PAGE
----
Internal security is key to being a global power - Hindustan Times
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Internal security is key to being a global power

Sep 04, 2023 08:24 AM IST

Despite significant progress, India’s claims to global leadership become credible only if it manages to showcase an effective grip on internal security

As New Delhi hosts the G20 summit this week, India finds itself in a geopolitical and geo-economic sweet spot. New Delhi’s leadership credentials today are taken more seriously than ever and most nations remain keen to enhance their ties. As one of the fastest growing major economies in the world, a young and aspirational demographic, a vibrant democracy trying to deliver to those at the bottom of the pyramid, and a foreign policy that seeks to find pragmatic convergences, India seems set to emerge out of its self-imposed constraints of the past.

New Delhi’s leadership credentials today are taken more seriously than ever and most nations remain keen to enhance their ties(PTI) PREMIUM
New Delhi’s leadership credentials today are taken more seriously than ever and most nations remain keen to enhance their ties(PTI)

This emergence has been long pending. Observers often complained that India was a land of forever promise that never quite reached its potential. A major factor in this global gravitation towards India is New Delhi’s ability to consolidate itself internally and underscore the potency of the Indian State. There has been a remarkable shift in the internal security environment in the last few years. Domestic terrorism has been brought under control in an efficacious manner, both by strengthening the internal security apparatus and by keeping the nation’s external adversaries on a tight leash.

It is in this context that the abrogation of Article 370 and 35A by Parliament – which led to the bifurcation of the erstwhile state of Jammu and Kashmir into two Union Territories – assumes critical importance. The status quo in Kashmir became unsustainable long back. It was only the political and policy inertia that was keeping policymakers from challenging it. The success of the government’s reform agenda is critically important for the people of Jammu and Kashmir and for India’s own future. And its full operationalisation will take time. This seriousness of intent is appreciated by India’s adversaries. After all, one of the reasons China upped the ante in Ladakh was in recognition of the fact that these measures can fundamentally alter India’s strategic periphery to China’s long-term detriment.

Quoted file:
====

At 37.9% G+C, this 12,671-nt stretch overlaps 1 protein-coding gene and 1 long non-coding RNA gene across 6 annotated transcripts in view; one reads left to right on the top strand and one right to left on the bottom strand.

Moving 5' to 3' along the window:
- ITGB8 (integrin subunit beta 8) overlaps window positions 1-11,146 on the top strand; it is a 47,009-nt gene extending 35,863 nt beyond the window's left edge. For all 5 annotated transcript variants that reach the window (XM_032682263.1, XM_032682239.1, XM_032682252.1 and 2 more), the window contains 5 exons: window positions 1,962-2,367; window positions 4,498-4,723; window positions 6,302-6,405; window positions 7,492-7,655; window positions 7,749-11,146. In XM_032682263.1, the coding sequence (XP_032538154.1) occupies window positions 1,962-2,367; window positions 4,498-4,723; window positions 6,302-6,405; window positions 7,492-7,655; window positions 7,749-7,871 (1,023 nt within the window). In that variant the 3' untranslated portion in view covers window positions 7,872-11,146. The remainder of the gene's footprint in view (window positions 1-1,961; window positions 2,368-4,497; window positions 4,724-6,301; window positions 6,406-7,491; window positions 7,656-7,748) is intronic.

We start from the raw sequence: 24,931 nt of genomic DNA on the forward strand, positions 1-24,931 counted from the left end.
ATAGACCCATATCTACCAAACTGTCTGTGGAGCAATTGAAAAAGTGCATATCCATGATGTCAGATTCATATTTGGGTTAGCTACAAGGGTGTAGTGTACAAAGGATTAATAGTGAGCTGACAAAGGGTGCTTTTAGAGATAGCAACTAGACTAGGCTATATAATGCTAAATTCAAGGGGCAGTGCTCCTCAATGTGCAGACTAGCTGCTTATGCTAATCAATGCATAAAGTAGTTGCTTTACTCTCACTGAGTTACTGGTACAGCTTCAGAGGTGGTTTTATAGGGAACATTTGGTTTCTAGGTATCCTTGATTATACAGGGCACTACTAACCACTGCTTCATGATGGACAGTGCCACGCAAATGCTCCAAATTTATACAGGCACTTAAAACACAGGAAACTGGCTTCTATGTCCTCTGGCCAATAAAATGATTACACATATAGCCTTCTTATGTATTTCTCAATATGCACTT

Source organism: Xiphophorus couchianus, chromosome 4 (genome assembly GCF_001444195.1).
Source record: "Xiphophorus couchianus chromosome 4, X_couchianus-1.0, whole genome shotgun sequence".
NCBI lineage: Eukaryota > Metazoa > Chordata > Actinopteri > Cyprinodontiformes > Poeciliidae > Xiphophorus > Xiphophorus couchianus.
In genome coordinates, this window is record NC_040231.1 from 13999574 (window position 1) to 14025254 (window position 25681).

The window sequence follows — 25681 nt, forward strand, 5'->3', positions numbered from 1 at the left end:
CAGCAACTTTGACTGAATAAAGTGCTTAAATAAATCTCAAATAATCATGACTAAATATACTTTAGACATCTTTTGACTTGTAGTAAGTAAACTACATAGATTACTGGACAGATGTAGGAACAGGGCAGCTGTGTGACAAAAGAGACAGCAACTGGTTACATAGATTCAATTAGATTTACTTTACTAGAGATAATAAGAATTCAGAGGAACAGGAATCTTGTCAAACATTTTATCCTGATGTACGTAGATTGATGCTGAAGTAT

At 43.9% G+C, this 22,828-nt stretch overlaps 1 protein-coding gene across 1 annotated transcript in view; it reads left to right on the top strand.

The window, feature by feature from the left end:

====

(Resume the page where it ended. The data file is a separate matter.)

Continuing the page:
The other periphery that has seen serious engagement is the Northeast. This is a geography that was always eyed by China but never deemed important enough by New Delhi to be brought into the mainstream of the nation’s consciousness. It is also what makes India more than just a South Asian power. India’s Northeast is the nation’s organic link with Southeast Asia, making the country’s claims of being an Indo-Pacific power more credible.

With a multidimensional approach to reviving the Northeast as an economic and cultural hub, Indian policymakers have now revolutionised the way the rest of the country engages with this region. The unfortunate turn of events in Manipur shouldn’t blind us to the magnitude of change in the governance of the Northeast. This is reflected in the declining number of insurgent activities as well as security and civilian casualties in the region over the last few years. As a result of a significant improvement in the security situation, the Armed Forces (Special Powers) Act, 1958 (AFSPA) has been removed from large parts of the region.

The third leg of India’s success story in the domestic realm has been the marginalisation of Left-wing extremism (LWE). From the security forces gaining an upper hand over the Maoists to the financial choking and targeting of their top leadership, Indian policymakers have shown a worthwhile resolve to achieve targeted results in this struggle. The whole-of-government approach that incorporates a mix of security and development initiatives has had a significant impact on the trajectory of LWE. What was once deemed to be the gravest internal security threat facing the nation, the Maoists no longer pose an existential threat to the Indian State. A more effective governance machinery on the development and security fronts makes it difficult for the insurgents to generate attraction for their ideology.

Growing resources alone don’t make for a major power or a player in global politics. India has long been viewed through a “strong society, weak State” prism. But without a strong State that can effectively demonstrate its grip over domestic governance, no country can rise in the global inter-State hierarchy. India’s claims to global leadership become credible only if it manages to showcase an effective grip on internal security. Only a strong State that has managed to consolidate its control over internal turbulence would be able to harness the national economic prowess for its external engagements. That’s a lesson Indian policymakers seem to be learning, slowly but surely.

Harsh V Pant is vice president for Studies at Observer Research Foundation. The views expressed are personal

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